In the first blog entry of this series, we showed how to configure a message body reader (MBR) on an instance of Client. Specifically, our example required the registration of an MBR to convert an application/json representation of the Money bean.
Client client = ClientFactory.newClient(); client.configuration().register(MoneyMBR.class);
As stated in that blog entry, a Client instance can be used to create one or more instances of Target, which in turn, can be used to create and execute one or more requests. As we shall see shortly, targets can be used to create other targets as well. An interesting aspect of the API is that configurations can be inherited by descendants: thus, a target will inherit a client or another target's configuration and a request will inherit a target's configuration. Inheriting a configuration from a parent object creates a deep copy, so updates to descendants' configurations have no impact on a parent's configuration.
From the point of view of the Client API, instances of Client are heavyweight while instances of Target are lightweight. Generally speaking, a single instance of Client should be created and configured with the providers that are needed for the targets created from it. Different targets can be created with different configurations to access the various services needed by the application. Lastly, a particular request can be further configured if so required. Lets take a look at an example in which two targets are created, one from a Client and one from another Target:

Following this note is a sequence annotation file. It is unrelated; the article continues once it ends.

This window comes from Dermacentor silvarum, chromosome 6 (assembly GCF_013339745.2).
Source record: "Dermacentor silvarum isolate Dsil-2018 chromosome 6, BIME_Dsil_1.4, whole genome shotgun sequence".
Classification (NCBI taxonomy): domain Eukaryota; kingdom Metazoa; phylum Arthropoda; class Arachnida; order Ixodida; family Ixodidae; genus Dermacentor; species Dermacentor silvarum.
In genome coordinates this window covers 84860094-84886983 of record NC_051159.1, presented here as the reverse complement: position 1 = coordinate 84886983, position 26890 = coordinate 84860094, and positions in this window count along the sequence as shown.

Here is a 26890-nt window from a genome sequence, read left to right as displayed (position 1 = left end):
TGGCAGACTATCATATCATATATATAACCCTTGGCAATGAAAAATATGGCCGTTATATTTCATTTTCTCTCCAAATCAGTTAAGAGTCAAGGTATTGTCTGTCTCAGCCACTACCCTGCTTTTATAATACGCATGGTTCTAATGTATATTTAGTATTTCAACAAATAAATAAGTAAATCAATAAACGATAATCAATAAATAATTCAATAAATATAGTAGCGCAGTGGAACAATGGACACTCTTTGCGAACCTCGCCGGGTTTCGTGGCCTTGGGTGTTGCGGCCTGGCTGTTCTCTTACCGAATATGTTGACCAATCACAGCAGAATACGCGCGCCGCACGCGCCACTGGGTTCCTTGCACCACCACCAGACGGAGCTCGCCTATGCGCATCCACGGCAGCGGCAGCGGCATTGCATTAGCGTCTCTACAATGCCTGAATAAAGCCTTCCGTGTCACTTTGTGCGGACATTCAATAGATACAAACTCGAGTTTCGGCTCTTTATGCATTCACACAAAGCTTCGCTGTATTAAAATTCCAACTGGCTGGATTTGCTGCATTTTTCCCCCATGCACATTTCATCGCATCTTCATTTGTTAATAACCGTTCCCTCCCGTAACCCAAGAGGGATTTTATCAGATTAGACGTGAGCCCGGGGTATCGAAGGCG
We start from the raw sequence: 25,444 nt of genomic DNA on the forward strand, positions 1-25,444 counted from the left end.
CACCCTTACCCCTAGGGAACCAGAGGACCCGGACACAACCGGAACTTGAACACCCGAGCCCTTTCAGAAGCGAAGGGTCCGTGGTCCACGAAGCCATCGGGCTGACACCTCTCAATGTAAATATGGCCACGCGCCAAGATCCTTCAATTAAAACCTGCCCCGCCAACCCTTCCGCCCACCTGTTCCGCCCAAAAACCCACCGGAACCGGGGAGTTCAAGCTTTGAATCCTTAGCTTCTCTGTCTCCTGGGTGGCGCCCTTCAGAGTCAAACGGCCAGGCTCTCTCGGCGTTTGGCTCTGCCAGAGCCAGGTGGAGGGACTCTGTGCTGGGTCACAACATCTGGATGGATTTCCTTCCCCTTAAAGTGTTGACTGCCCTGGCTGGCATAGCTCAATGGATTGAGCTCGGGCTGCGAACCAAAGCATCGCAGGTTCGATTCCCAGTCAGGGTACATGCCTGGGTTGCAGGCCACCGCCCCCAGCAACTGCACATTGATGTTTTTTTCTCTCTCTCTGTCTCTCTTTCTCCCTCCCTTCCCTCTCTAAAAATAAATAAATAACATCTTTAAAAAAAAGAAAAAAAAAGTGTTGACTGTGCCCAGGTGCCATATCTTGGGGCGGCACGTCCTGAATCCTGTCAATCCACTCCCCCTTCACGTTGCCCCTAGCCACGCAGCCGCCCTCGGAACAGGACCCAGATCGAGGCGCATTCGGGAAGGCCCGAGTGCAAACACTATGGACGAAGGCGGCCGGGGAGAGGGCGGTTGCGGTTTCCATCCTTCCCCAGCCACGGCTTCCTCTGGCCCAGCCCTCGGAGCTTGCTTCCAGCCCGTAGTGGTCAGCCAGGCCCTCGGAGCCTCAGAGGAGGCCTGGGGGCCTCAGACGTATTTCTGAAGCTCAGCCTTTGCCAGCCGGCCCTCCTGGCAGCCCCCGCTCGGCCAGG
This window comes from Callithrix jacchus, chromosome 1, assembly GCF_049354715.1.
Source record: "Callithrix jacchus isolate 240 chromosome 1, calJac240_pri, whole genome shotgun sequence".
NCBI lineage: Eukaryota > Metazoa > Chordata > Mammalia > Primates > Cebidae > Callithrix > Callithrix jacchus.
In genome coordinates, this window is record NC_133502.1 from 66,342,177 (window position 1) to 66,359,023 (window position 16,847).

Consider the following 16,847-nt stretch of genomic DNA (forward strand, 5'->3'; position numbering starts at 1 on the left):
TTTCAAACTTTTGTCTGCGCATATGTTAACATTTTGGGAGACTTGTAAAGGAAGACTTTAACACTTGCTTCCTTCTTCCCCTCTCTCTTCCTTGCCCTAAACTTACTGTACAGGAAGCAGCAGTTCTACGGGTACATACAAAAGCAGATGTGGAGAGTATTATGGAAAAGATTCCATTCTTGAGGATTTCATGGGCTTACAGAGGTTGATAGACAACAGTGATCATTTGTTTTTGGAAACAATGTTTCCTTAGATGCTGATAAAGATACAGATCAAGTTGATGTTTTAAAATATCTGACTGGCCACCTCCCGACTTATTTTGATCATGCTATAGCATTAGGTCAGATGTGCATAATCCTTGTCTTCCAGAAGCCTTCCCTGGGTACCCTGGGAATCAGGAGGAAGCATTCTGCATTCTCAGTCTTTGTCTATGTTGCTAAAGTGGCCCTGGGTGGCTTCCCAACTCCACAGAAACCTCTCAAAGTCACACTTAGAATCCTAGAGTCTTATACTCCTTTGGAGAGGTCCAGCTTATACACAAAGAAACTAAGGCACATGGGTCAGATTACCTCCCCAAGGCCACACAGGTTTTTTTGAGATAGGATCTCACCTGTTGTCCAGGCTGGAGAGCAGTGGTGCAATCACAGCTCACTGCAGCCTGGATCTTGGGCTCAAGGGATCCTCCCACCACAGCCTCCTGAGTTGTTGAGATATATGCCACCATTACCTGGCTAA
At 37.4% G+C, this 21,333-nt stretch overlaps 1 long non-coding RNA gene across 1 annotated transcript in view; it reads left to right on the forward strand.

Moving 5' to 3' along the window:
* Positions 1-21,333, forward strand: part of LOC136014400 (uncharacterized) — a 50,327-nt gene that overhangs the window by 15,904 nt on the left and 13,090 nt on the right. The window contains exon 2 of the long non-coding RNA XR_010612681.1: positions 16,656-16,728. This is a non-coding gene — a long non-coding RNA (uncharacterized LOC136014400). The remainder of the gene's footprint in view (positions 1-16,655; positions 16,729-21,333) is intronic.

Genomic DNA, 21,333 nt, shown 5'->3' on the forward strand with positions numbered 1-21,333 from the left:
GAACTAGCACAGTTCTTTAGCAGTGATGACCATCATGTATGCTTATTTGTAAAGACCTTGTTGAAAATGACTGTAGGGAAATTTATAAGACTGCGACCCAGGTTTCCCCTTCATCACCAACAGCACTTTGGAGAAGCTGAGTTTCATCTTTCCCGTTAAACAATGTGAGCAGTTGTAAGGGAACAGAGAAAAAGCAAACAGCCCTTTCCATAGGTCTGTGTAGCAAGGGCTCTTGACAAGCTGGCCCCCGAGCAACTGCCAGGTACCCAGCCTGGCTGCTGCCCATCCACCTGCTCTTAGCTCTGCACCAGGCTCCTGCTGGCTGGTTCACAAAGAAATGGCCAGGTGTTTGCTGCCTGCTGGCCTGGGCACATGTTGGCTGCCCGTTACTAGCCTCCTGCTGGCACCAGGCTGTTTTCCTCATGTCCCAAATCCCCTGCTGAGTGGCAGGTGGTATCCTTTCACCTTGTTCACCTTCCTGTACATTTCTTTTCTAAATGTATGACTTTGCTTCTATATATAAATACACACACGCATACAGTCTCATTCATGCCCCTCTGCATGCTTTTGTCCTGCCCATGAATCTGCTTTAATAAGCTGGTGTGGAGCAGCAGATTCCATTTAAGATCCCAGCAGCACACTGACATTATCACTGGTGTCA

// Get client and register MyProvider1 Client client = ClientFactory.newClient(); client.configuration().register(MyProvider1.class); // Create atm and register MyProvider2 // Inherits MyProvider1 from client Target atm = client.target("http://.../atm"); atm.configuration().register(MyProvider2.class); // Create balance and register MyProvider3 // Inherits MyProvider1, MyProvider2 from atm Target balance = atm.path("balance"); // new instance balance.configuration().register(MyProvider3.class);
In this example, an instance of Client is created and a provider registered; a target atm is created from it and a second provider registered and, finally, a target balance is created from atm with a third provider. Note that instances of Target are immutable with respect to their URI (but not their configurations!), thus the call to atm.path("balance") creates a new instance.
Configuration of an individual request takes an extra step given that request creation and request configuration operate on different method chains. For example,
Invocation.Builder b = client.target("http://.../atm/withdrawal") .queryParam("card", "111122223333") .queryParam("pin", "9876") .request("application/json"); b.configuration().register(MoneyMBR.class); Money mon = b.post(text("50.0"), Money.class);
In addition to provider registration, a Configuration object can be used to set properties (name-value pairs) as well as features. A feature is a user-provided class implementing the Feature interface that can be used to register providers, properties and other features as a single unit. We will take a look at features in later blog.